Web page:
Race to Dubai win would crown Henrik Stenson’s perfect year
Recent British Open winner has edge going into DP World Tour Championship
Henrik Stenson: “Whether I play great or good or average or whatever it might be, I’m going to try my hardest for four days.” Photograph: by Andrew Redington/Getty Images
The European Tour can perhaps lay claim to sport’s most perfect system. With the order of merit title to be decided over four days at the Earth Course in Dubai, the tournament features the three protagonists who have defined European golf’s year.
Henrik Stenson’s €300,000 advantage makes the Swede the strong favourite to take the Race to Dubai for a second time in four attempts. His closing round to win the British Open in July was heralded as among the finest of all time.
In April, Danny Willett became the first Englishman in two decades to win the US Masters. And Alex Noren may be late to the party, but the Swede remains worthy of immense respect and credit courtesy of a run of four wins in 11 tournaments since July.
“I’m in great position,” said Stenson (40). “I couldn’t have asked for anything better. I wanted to be in a position where I had it in my own hands – knowing that if I win here, that would seal the deal. I’m in an even better position given that I don’t necessarily need to win, even though that’s my mindset coming in. It would be one of my finest achievements.
“It was pretty sweet to be here as Europe’s No 1 in 2013,” he added, “and I don’t think it would be any less sweet being here as Europe’s No 1 in 2016 with the season that I’ve had; winning the Open and some other fine performances throughout the year.
“I’m going to give it my best. We all have a long season behind us. This is the final stretch, four rounds of golf. Whether I play great or good or average or whatever it might be, I’m going to try my hardest for four days. It’s been a great summer and a great year. I hope I can finish off in good style.”
Play well mindset
Stenson was taken aback when he was awarded honorary life membership of the European Tour on Wednesday. He is the first Swede to receive that status.
“It was going to be a big year, 2016,” he said. “We had the Olympics, Ryder Cup, the majors. My mindset was I wanted to play well at those ones, and a lot of times over my career when I really put my mind to something, I managed to achieve it.
“I’m not saying I haven’t tried in the majors before, but in terms of preparation and sometimes when you just know you want to peak at a certain time, you can actually make it happen.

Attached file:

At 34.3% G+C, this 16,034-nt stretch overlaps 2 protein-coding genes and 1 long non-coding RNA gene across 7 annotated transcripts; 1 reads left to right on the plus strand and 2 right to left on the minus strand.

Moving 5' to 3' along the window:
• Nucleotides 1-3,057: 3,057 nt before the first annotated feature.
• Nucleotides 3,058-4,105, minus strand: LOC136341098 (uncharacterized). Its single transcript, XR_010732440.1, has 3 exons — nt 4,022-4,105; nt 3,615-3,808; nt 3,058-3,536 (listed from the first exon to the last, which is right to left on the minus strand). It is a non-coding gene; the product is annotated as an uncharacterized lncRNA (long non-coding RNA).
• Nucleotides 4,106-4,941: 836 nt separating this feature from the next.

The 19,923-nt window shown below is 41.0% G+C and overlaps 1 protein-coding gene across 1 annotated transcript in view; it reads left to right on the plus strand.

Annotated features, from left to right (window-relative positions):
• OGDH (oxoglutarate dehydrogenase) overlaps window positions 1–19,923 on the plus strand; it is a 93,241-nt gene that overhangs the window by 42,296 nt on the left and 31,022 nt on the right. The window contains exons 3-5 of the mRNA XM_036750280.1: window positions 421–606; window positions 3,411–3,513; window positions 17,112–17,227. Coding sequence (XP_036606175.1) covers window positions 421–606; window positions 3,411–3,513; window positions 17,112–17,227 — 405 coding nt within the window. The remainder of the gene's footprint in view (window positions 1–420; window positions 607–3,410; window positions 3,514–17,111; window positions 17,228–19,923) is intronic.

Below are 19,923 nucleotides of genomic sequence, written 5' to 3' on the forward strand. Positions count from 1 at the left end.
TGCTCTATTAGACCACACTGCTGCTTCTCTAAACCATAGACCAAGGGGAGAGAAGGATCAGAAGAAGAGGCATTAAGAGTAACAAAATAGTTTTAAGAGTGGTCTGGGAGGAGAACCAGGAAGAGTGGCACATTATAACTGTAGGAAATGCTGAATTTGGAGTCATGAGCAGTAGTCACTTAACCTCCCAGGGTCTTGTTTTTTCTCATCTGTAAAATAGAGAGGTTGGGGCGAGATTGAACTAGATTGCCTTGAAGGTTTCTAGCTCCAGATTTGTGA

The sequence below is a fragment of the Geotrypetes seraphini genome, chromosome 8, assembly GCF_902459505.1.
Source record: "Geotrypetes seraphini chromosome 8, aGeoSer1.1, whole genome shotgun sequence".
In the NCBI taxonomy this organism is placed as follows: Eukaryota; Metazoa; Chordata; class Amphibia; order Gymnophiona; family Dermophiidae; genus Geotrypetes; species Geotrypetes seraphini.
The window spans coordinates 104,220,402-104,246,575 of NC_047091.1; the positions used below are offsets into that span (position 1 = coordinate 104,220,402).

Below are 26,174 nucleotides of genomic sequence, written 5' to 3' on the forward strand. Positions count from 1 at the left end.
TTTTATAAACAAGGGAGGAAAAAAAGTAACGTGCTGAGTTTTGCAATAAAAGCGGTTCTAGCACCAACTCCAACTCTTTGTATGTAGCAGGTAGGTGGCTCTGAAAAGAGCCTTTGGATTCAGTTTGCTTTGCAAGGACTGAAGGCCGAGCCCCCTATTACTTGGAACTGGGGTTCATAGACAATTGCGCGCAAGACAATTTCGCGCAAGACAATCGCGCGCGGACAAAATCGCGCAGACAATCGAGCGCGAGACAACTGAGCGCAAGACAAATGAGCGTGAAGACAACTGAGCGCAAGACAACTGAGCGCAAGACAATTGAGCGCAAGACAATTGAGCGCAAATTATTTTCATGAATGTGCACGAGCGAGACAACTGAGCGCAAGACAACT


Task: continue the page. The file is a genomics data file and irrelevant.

“I had that important win at the BMW International in Cologne [in June]. That was a key moment for me. I had not won for a while, and to get that one over the finish line, it felt like, okay, winning again is out of the window, and I just pressed on from there.”
Since 2012, only Stenson and Rory McIlroy have won the European Tour’s $8 million, season-ending event. In seven appearances here, McIlroy has never finished worse than 11th, and is an aggregate of 108 under par.
McIlroy said he was not at all surprised with Noren’s recent run – the pair have practised together in Florida – but the 34-year-old Swede said he is not overly concerned about Race to Dubai permutations.
“The biggest question between me and my coach is how we’re going to hit that certain shot, what did go well last week and what didn’t go well,” Noren said. “It’s more about preparation than numbers.”
Whatever happens in Dubai, Stenson will have another important task to focus on before the end of the year as the players’ representative on the selection panel choosing Europe’s next Ryder Cup captain.
European Tour chief executive Keith Pelley and past captains Darren Clarke, Paul McGinley and José María Olazábal will join Stenson in choosing Clarke’s successor following the 17-11 defeat at Hazeltine.
Denmark’s Thomas Bjorn is odds-on favourite to lead the team in Paris in 2018, with Stenson admitting he would like the role himself in the future.
“Of course that would be a great honour and something that would be a lot of fun,” Stenson said. “It’s also a lot of work, as I’ve seen closely from some of my older colleagues that have been taking on that role. We’ll cross that bridge when we get there, but I’m pretty certain I wouldn’t turn it down if I had the offer in the future.”
Asked if the criticism and second-guessing that comes with being a losing captain would put him off, Stenson said: “No, I don’t think so. We’re used to winning and losing.
“Every captain, I’m sure, even if your team wins, you’ll look back at the week and feel like, oh, maybe that wasn’t the right decision, but it’s like that every time –is it a seven-iron, is it an eight-iron?
“You’ve got to make your decisions and go with it. So I don’t think there’s anything that would put me off, not even you guys” – meaning the media. Guardian Service